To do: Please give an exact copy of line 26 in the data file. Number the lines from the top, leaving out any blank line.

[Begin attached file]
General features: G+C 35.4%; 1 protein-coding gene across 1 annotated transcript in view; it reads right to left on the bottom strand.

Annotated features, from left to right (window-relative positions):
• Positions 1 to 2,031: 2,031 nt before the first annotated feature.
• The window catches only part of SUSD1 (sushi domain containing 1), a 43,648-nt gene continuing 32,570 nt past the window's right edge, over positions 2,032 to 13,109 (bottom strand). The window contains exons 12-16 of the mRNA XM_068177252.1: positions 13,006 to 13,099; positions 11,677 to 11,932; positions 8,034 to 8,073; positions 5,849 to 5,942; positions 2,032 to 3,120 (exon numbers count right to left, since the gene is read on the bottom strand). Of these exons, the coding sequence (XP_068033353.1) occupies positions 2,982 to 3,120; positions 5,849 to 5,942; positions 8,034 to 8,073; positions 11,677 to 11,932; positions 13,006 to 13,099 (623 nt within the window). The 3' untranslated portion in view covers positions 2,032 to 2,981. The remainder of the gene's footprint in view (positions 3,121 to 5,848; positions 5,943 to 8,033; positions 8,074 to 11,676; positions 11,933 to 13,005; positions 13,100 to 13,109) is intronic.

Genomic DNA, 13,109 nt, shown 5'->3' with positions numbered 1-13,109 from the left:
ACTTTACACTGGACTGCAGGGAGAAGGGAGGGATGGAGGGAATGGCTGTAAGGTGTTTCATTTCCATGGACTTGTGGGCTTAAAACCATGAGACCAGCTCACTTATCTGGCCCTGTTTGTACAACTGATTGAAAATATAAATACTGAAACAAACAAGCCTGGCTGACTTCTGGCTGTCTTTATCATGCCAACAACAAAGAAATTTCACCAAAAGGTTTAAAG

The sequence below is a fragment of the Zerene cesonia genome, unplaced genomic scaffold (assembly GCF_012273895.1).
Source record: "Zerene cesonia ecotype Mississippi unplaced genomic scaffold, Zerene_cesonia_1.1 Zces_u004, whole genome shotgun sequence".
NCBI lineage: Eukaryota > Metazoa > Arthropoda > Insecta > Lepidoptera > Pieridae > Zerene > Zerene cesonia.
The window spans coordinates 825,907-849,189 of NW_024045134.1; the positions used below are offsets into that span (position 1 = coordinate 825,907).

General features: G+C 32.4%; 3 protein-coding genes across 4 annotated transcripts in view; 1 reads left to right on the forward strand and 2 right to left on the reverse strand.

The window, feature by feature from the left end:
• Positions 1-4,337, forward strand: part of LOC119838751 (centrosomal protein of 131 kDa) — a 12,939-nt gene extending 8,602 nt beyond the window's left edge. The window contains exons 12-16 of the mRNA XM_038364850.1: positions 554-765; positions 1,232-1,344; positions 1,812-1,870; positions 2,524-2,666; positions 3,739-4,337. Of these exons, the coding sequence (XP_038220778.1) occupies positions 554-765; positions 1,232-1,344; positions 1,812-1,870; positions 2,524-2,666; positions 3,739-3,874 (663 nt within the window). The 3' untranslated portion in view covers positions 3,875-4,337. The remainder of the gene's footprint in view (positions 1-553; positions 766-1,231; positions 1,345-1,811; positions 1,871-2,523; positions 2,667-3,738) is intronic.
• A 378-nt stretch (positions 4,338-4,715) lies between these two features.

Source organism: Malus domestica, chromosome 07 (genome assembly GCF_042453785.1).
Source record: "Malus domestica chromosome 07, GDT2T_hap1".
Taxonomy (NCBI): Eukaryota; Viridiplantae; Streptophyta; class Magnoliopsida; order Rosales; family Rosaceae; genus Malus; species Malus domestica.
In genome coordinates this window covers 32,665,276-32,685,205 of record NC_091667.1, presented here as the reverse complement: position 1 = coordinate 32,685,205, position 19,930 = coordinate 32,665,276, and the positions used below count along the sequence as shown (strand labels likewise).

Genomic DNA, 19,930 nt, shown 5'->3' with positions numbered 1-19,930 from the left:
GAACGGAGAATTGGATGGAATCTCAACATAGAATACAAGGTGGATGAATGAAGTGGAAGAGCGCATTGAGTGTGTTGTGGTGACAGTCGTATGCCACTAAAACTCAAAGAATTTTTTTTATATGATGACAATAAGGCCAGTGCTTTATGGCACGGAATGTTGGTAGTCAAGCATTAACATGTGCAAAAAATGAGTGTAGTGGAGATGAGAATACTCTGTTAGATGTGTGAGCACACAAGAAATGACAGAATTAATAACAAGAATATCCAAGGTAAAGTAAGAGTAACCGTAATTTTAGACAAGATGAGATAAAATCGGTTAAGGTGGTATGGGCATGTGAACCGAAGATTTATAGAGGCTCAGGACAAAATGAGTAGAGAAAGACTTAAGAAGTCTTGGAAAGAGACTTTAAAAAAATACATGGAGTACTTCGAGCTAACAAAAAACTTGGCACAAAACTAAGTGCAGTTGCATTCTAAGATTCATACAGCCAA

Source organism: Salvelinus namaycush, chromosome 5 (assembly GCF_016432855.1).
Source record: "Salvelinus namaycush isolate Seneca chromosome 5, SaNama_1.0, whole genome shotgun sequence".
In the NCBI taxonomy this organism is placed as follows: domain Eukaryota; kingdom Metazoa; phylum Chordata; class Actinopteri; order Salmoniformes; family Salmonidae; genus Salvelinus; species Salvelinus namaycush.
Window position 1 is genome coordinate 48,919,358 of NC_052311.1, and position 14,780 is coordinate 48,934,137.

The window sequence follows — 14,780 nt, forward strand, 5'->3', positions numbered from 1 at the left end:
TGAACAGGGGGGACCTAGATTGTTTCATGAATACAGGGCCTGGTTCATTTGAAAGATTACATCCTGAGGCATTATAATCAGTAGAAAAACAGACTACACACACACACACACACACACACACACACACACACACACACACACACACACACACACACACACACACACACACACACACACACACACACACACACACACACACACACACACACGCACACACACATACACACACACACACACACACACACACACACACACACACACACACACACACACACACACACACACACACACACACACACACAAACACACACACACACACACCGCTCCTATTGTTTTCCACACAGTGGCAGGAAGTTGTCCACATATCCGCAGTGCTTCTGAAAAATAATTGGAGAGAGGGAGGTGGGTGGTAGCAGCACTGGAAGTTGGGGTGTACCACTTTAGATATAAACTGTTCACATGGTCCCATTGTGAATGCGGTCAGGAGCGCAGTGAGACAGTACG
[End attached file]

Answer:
TGAACAGGGGGGACCTAGATTGTTTCATGAATACAGGGCCTGGTTCATTTGAAAGATTACATCCTGAGGCATTATAATCAGTAGAAAAACAGACTACACACACACACACACACACACACACACACACACACACACACACACACACACACACACACACACACACACACACACACACACACACACACACACACACACACACACACACACACGCACACACACATACACACACACACACACACACACACACACACACACACACACACACACACACACACACACACACACACACACACACACACACAAACACACACACACACACACCGCTCCTATTGTTTTCCACACAGTGGCAGGAAGTTGTCCACATATCCGCAGTGCTTCTGAAAAATAATTGGAGAGAGGGAGGTGGGTGGTAGCAGCACTGGAAGTTGGGGTGTACCACTTTAGATATAAACTGTTCACATGGTCCCATTGTGAATGCGGTCAGGAGCGCAGTGAGACAGTACG